Every pastor that I ever knew, and I knew plenty of them, had the same message about that story. If your mother felt that god was asking that of her and she went to a pastor, that pastor would undoubtedly tell her that god would never ask that of anyone and would explain the story of Abraham and Isaac the way I did above. What is more, they would probably advise her to seek a mental health professional to help her overcome these thoughts.

 

The "correct" answer from a theological standpoint to the question, "If god told you to kill your child, would you?" would be no. The reason is because it would not be god actually talking to the person since from the story of Abraham and Isaac we know that god would never require that of someone.

 

When the story is understood from the perspective of child sacrifice being some kind of common cultural thing at the time, and then explained as OF did, I get it.

 

When people look at it as a glowing example of faith to emulate, as is also common, I feel really, really sick. I assess that I am in the presence of a religious fanatic and even have trouble feeling safe.

 

Phanta

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I resent my parents for a lot of other things, but not for the indoctrination specifically. For that, I feel more sad, because they're just as indoctrinated as I was.

 

They didn't threaten us kids with hell much at all, because "of course" we're all Christians, and once saved always saved! They do scare me with some of their beliefs, though. Like my mom seems to think that "my parents told me so"/"faith of our fathers" is a good reason to be religious, and feels that it's much more right for a Muslim or Hindu to stick with the way they were raised than for anyone to be an atheist. So if I ever do come out to them, not only will they see me as immoral for rejecting the god they can't imagine not existing, but will take it as a personal slap in the face to them as family. And they're YEC, I do resent the lack of biology taught at my Christian high school. I'd probably have been fascinated by lifeforms and become a biologist or neuroscientist if I'd know more sooner.

 

It mostly makes me extra angry when their way of being religious highlights their underlying character flaws, and I see that their supposed moral guide to life isn't helping them out one bit. And there's nothing I can do about it, and no way to make them love me as I am.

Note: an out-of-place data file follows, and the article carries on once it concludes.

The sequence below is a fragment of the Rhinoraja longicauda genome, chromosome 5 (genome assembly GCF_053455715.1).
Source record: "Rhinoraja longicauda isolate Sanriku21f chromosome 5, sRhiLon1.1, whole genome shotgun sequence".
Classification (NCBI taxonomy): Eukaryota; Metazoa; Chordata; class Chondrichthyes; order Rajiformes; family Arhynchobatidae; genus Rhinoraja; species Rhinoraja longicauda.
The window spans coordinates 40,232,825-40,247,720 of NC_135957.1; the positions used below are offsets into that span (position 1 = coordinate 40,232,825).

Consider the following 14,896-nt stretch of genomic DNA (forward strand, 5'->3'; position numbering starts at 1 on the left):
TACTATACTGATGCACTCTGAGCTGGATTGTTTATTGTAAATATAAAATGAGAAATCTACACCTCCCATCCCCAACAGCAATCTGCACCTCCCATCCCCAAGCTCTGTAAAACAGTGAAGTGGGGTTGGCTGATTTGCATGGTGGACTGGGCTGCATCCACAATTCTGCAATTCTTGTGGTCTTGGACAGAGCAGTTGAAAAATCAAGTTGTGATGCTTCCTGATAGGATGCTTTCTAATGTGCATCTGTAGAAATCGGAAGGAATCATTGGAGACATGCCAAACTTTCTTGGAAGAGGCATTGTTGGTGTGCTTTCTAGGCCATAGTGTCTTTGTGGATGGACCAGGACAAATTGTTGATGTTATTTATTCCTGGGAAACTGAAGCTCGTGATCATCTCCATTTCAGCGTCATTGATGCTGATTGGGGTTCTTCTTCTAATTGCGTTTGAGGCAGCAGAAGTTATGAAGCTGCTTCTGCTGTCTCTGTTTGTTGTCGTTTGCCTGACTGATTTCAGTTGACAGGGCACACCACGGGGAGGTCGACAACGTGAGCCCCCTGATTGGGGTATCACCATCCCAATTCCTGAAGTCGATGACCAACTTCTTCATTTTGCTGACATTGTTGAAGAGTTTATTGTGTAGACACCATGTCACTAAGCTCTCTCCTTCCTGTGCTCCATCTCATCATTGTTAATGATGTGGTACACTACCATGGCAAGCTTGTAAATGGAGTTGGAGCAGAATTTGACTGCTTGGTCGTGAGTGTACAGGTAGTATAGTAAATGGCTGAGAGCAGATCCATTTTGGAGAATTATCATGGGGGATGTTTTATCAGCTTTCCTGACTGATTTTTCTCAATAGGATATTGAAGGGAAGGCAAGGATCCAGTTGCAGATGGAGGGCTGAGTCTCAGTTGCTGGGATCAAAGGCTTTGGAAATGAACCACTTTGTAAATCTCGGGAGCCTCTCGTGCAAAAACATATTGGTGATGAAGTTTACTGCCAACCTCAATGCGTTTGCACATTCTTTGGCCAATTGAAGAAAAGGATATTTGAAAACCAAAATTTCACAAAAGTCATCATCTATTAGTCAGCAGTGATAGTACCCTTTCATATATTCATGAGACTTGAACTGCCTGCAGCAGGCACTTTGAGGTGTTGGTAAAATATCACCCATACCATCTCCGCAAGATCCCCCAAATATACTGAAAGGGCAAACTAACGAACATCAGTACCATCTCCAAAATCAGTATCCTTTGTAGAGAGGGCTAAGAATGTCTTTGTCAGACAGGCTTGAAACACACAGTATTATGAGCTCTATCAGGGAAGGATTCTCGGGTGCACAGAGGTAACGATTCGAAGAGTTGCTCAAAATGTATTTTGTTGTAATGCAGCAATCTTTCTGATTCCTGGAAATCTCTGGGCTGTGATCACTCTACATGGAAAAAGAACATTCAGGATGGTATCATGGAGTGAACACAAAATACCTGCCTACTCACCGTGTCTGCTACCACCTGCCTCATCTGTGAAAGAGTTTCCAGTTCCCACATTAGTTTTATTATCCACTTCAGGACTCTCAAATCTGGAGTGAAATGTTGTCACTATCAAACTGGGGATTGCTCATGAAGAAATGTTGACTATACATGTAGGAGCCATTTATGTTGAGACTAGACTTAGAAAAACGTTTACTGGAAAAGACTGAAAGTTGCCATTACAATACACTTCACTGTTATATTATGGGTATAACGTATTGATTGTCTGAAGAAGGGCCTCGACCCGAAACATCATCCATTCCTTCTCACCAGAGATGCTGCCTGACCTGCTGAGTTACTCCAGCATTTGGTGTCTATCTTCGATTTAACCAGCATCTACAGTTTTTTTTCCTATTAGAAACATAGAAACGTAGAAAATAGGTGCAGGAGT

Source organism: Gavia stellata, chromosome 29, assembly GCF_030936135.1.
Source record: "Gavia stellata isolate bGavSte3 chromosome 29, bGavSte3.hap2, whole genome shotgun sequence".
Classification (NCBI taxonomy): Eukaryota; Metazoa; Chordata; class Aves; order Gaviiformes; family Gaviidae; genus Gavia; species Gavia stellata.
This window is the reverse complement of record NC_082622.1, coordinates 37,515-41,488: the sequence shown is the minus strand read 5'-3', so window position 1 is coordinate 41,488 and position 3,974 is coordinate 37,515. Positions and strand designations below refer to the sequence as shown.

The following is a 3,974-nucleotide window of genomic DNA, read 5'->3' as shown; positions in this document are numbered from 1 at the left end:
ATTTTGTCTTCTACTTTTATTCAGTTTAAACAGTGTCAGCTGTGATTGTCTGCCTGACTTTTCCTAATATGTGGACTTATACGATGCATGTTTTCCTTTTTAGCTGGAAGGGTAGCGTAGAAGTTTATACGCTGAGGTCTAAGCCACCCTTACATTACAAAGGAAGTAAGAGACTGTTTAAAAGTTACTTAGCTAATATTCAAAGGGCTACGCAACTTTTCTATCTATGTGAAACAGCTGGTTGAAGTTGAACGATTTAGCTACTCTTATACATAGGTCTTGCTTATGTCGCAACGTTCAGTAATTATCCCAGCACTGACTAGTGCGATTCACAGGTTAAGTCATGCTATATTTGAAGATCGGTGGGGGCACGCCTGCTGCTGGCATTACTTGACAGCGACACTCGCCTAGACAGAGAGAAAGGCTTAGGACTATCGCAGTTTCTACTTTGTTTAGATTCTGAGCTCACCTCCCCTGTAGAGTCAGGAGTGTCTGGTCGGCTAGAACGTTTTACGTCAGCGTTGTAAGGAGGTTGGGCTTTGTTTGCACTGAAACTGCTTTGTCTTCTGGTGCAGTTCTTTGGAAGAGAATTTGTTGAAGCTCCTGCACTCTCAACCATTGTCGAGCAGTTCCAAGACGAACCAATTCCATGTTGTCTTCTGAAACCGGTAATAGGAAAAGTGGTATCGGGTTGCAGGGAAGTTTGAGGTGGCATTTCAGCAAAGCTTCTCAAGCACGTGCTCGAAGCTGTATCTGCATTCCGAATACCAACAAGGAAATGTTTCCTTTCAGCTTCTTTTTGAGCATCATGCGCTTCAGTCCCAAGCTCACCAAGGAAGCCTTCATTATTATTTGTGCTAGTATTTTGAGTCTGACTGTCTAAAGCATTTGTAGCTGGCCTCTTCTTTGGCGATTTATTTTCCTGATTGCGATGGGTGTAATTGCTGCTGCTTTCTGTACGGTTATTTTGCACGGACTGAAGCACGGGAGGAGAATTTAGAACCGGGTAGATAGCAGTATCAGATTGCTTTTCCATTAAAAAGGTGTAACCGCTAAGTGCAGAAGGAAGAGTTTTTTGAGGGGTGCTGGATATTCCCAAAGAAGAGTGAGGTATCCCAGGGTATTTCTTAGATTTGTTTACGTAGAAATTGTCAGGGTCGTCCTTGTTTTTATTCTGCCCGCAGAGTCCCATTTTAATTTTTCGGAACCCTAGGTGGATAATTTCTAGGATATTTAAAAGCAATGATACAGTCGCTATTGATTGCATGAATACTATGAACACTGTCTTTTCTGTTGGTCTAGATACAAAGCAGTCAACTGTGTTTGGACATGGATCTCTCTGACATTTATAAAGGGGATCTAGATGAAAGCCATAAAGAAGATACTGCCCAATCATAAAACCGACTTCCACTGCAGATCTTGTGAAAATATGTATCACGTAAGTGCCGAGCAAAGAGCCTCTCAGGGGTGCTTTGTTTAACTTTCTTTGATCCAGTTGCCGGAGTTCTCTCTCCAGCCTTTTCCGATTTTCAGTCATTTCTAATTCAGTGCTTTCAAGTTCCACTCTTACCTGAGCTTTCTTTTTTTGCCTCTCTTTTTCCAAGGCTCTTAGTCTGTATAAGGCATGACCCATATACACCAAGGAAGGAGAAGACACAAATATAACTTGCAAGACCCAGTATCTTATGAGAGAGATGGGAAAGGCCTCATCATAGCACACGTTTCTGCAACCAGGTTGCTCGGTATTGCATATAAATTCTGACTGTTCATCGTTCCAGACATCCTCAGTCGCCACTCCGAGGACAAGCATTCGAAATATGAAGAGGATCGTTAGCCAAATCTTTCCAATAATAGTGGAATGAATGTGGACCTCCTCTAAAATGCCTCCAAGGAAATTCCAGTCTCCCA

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I don't resent my parents for indoctrinating me because they were indoctrinated as well. I have to take full responsibility for my own actions and not blame others.

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I don't resent my father for it because I know he believed this was the best for me. So I can't resent him for that. I'm just sad that religion managed to switch his brain off.

 

It's an interesting question if he would pull an Abraham/Isaac thing. Maybe yes, but I think he would stop in the last moment (even without angelic intervention). But then I may be wrong.

 

I had a kind of Abrahamic/Isaac moment once - metaphorically speaking:

 

I already mentioned it on this board that I once found a letter in his computer that he wanted to write to me (he never sent it to me), in which he calls me to return to the church and start attending again. And at the end of the letter he wrote in case I don't want to he doesn't want to see me again! It was a big shock to me to read that and sad to see what religion has done to him. And I'm his only child. Like I said, he never sent this letter, but it was still a shock to read that.

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My parents did what they thought they were supposed to do, and their attempts at indoctrination were so half-hearted and feeble they did not take. I don't resent them in the least.

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Guest wester

do you resent your parents/guardians/family for instilling in you the belief that you will burn for eternity if you stray from the "narrow road"?

 

No - I pity them.

Are you rationally or irrationally afraid that their fanatic belief of God will harm you in some way?

 

Their belief did harm me. It caused a complete alienation of every member of my family from each other.

Natural human relationships were driven to the breaking point over the idiotic dogma that children should be sacrificed on the altar of Abraham. Our lives and futures compromised, curtailed and devastated as an offering to their god in proof that the things of this world have been rejected in exchange for eternal life in heaven.

 

Pardon me while I go puke.

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Wow, I have been thinking about this thread a lot. I am very humbled by the majority who say they have no resentment.